President Barack Obama's proposed fiscal 2010 budget includes $2.7 billion for the National Park Service, a $171 million increase from FY09. Within that total is $68 million for use in buying private property inside national park boundaries.
Private "inholdings" long have been an issue with the National Park System. A year ago the National Parks Conservation Association released a special report, America's Heritage for Sale, that pointed to 55 units of the park system that had inholdings within their borders.
Part of the problem has been declining funding for the purchase of these inholdings. At one point, according to the NPCA's Ron Tipton, the Park Service was given $130 million to buy up such properties, but in 2007 that annual total dwindled to about $34 million. While $68 million is not $130 million, it's a step up from recent years' funding requests.
Other National Park Service highlights within the president's budget proposal:
* A $100 million increase in the Park Service's operations budget
* $25 million as the government's share of what the Bush administration called the Centennial Challenge, in which private dollars are matched one-to-one by federal dollars.
Interestingly, there is no mention of whether President Obama would follow President Bush's lead by sending an additional $100 million to the Park Service for help in preparing the National Park System for the agency's centennial in 2016. Of course, it was just a couple of weeks ago when the president provided $750 million in "economic stimulus" funds for the park system, and that money is going to some very needy and long over-due projects.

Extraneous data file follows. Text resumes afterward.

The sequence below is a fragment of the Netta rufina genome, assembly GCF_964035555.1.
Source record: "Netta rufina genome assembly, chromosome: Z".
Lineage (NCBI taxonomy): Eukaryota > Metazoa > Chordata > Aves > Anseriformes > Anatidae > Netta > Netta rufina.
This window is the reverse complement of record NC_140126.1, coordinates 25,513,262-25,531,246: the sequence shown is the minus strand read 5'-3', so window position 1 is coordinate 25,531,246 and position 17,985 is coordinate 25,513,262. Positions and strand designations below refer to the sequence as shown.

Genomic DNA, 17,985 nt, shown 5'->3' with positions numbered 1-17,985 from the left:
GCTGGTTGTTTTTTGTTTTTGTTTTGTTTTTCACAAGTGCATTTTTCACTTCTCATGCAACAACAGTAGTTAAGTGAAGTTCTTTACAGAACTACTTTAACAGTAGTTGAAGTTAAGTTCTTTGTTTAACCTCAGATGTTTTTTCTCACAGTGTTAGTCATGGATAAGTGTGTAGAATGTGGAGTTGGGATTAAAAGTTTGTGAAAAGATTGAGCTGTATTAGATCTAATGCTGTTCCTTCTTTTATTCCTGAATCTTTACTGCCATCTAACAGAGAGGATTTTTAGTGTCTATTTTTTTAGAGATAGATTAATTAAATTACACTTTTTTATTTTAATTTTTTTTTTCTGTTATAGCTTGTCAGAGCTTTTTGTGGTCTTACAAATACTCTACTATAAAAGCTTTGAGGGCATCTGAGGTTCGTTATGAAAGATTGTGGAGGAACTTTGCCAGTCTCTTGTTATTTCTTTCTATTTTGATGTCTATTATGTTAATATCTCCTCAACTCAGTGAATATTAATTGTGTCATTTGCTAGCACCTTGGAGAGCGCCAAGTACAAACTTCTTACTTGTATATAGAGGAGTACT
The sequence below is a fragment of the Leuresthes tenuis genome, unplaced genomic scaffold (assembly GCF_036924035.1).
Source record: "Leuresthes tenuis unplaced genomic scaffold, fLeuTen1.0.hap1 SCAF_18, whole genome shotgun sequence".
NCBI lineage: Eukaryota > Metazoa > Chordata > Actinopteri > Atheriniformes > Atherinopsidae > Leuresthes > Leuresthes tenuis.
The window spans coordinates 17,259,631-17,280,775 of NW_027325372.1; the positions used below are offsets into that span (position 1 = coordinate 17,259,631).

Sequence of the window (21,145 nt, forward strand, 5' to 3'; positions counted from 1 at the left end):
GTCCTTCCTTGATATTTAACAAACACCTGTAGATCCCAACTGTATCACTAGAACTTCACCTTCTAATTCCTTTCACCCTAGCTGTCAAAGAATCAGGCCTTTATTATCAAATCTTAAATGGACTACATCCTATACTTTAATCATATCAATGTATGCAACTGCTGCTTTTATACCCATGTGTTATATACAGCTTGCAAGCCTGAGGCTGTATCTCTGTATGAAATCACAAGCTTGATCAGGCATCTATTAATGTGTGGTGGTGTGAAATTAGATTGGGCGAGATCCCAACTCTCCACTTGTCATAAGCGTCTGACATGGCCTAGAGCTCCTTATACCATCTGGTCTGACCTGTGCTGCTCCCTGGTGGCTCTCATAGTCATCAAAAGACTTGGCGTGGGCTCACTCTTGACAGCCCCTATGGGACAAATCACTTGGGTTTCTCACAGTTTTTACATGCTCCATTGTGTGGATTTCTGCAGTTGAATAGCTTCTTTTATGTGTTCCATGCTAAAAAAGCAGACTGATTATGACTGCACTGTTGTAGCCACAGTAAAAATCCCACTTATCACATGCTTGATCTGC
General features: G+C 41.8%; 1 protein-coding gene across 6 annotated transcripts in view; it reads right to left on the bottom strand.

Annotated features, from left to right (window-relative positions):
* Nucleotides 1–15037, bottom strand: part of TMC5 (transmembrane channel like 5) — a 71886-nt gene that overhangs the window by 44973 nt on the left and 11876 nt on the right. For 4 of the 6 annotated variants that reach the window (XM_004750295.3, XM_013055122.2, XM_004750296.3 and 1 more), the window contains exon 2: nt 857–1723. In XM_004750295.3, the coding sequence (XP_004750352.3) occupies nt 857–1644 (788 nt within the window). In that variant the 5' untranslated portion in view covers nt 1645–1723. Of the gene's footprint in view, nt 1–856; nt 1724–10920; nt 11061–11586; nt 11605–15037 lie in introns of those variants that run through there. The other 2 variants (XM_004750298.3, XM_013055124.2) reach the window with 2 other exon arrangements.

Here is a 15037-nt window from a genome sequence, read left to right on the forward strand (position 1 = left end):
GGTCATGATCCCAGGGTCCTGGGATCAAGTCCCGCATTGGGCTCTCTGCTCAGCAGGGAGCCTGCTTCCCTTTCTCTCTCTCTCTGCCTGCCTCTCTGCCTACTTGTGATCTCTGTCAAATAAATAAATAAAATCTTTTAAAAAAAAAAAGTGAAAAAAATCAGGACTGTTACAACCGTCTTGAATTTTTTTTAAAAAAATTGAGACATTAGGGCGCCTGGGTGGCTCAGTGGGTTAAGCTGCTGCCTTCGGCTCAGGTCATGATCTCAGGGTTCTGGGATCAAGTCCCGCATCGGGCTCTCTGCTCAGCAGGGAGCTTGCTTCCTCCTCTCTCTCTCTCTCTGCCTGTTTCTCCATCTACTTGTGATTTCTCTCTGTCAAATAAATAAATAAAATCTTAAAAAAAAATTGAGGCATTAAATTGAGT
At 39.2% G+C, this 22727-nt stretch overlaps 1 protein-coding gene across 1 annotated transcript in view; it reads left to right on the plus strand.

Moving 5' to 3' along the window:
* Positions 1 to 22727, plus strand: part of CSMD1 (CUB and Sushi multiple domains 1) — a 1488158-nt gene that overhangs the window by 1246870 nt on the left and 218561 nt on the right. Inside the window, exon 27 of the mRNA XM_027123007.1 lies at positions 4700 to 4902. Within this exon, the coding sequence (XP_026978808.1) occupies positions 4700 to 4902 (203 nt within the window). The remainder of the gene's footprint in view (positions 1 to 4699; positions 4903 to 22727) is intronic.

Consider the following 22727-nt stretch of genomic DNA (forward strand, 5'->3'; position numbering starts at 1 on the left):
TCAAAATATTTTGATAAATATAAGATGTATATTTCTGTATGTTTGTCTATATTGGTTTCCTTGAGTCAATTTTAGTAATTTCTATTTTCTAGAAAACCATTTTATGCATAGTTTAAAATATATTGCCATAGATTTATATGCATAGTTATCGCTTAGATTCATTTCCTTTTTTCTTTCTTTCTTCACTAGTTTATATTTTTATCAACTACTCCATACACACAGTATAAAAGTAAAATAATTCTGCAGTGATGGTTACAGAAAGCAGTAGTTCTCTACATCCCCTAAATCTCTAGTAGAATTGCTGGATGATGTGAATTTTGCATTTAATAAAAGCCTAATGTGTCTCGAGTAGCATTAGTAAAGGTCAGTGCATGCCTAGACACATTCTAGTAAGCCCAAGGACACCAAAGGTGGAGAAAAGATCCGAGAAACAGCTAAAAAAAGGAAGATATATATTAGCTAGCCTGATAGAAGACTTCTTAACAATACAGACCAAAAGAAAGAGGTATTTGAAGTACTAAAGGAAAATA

* $10.0 million to "assess risks to park resources and identify climate change adaptation or mitigation; build a climate change monitoring system using the existing NPS natural resource network coordinated with USGS and other land management agencies; and establish a NPS-wide climate change office."
* "An increase of $1.0 million to develop an inventory of cultural landscapes and historic and prehistoric structures, and $1.0 million for archeological identification, evaluation, and documentation projects in parks, providing the first step to preserve important cultural resources."
* "An increase of $2.7 million is requested for a comprehensive leadership development program that
will help NPS pursue and sustain leadership and development opportunities for all employees."
There's additional good news for the national parks in the budget proposal for the Environmental Protection Agency, as it includes $10.5 million for the Park Service to use in the ongoing Great Lakes restoration work. That money will be spent in a variety of ways, from combating invasive species to wildlife improvements and battling pollution.
"This is a huge step in recognizing that our federal land managers play an instrumental role in the health of the Great Lakes!" says Lynn McClure, NPCA's Great Lakes regional director.
The president's budget also calls for a 21st Century Youth Conservation Corps, a program that will strive to get youngsters more familiar with the out-of-doors.
The corps "is a positive step toward engaging and training the next generation of national park stewards," said NPCA President Tom Kiernan. “We also applaud the president for proposing $183 million for land management agencies, including the National Park Service, to implement clean energy initiatives and activities to assess and respond to the effect of climate change on wildlife.
"Safeguarding national parks like Glacier and the Great Smoky Mountains will ensure the protection of wildlife and wild places for our children and grandchildren, and provide economic and other benefits for the communities that thrive near these priceless places."